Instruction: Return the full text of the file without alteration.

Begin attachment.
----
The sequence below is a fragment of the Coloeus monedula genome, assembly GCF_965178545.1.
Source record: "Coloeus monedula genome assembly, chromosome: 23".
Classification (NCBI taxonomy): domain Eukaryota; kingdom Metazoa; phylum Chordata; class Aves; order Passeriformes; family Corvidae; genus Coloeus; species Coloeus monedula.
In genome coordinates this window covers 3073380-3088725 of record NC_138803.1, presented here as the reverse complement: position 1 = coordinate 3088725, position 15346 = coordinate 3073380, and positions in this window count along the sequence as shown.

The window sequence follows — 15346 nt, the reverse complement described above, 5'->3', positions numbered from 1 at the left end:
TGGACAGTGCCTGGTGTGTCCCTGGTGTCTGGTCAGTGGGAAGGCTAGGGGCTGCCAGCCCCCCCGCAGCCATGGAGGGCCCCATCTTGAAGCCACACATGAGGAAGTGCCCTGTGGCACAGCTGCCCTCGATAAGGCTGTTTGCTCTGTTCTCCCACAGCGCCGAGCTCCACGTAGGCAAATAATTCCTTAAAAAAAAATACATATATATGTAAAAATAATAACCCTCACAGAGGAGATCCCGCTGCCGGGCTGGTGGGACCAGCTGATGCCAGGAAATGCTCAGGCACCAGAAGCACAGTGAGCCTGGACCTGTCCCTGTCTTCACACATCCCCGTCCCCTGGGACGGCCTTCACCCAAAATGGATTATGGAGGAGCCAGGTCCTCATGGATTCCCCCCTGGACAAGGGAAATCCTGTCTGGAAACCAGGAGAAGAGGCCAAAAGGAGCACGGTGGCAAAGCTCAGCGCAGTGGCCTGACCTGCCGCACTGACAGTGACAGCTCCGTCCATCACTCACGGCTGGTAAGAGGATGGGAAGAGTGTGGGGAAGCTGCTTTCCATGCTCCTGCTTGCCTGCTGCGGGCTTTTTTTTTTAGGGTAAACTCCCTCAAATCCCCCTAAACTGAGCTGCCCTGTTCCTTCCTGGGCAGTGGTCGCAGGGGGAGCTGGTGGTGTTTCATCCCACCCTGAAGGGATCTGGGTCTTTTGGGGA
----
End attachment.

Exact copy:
The sequence below is a fragment of the Coloeus monedula genome, assembly GCF_965178545.1.
Source record: "Coloeus monedula genome assembly, chromosome: 23".
Classification (NCBI taxonomy): domain Eukaryota; kingdom Metazoa; phylum Chordata; class Aves; order Passeriformes; family Corvidae; genus Coloeus; species Coloeus monedula.
In genome coordinates this window covers 3073380-3088725 of record NC_138803.1, presented here as the reverse complement: position 1 = coordinate 3088725, position 15346 = coordinate 3073380, and positions in this window count along the sequence as shown.

The window sequence follows — 15346 nt, the reverse complement described above, 5'->3', positions numbered from 1 at the left end:
TGGACAGTGCCTGGTGTGTCCCTGGTGTCTGGTCAGTGGGAAGGCTAGGGGCTGCCAGCCCCCCCGCAGCCATGGAGGGCCCCATCTTGAAGCCACACATGAGGAAGTGCCCTGTGGCACAGCTGCCCTCGATAAGGCTGTTTGCTCTGTTCTCCCACAGCGCCGAGCTCCACGTAGGCAAATAATTCCTTAAAAAAAAATACATATATATGTAAAAATAATAACCCTCACAGAGGAGATCCCGCTGCCGGGCTGGTGGGACCAGCTGATGCCAGGAAATGCTCAGGCACCAGAAGCACAGTGAGCCTGGACCTGTCCCTGTCTTCACACATCCCCGTCCCCTGGGACGGCCTTCACCCAAAATGGATTATGGAGGAGCCAGGTCCTCATGGATTCCCCCCTGGACAAGGGAAATCCTGTCTGGAAACCAGGAGAAGAGGCCAAAAGGAGCACGGTGGCAAAGCTCAGCGCAGTGGCCTGACCTGCCGCACTGACAGTGACAGCTCCGTCCATCACTCACGGCTGGTAAGAGGATGGGAAGAGTGTGGGGAAGCTGCTTTCCATGCTCCTGCTTGCCTGCTGCGGGCTTTTTTTTTTAGGGTAAACTCCCTCAAATCCCCCTAAACTGAGCTGCCCTGTTCCTTCCTGGGCAGTGGTCGCAGGGGGAGCTGGTGGTGTTTCATCCCACCCTGAAGGGATCTGGGTCTTTTGGGGA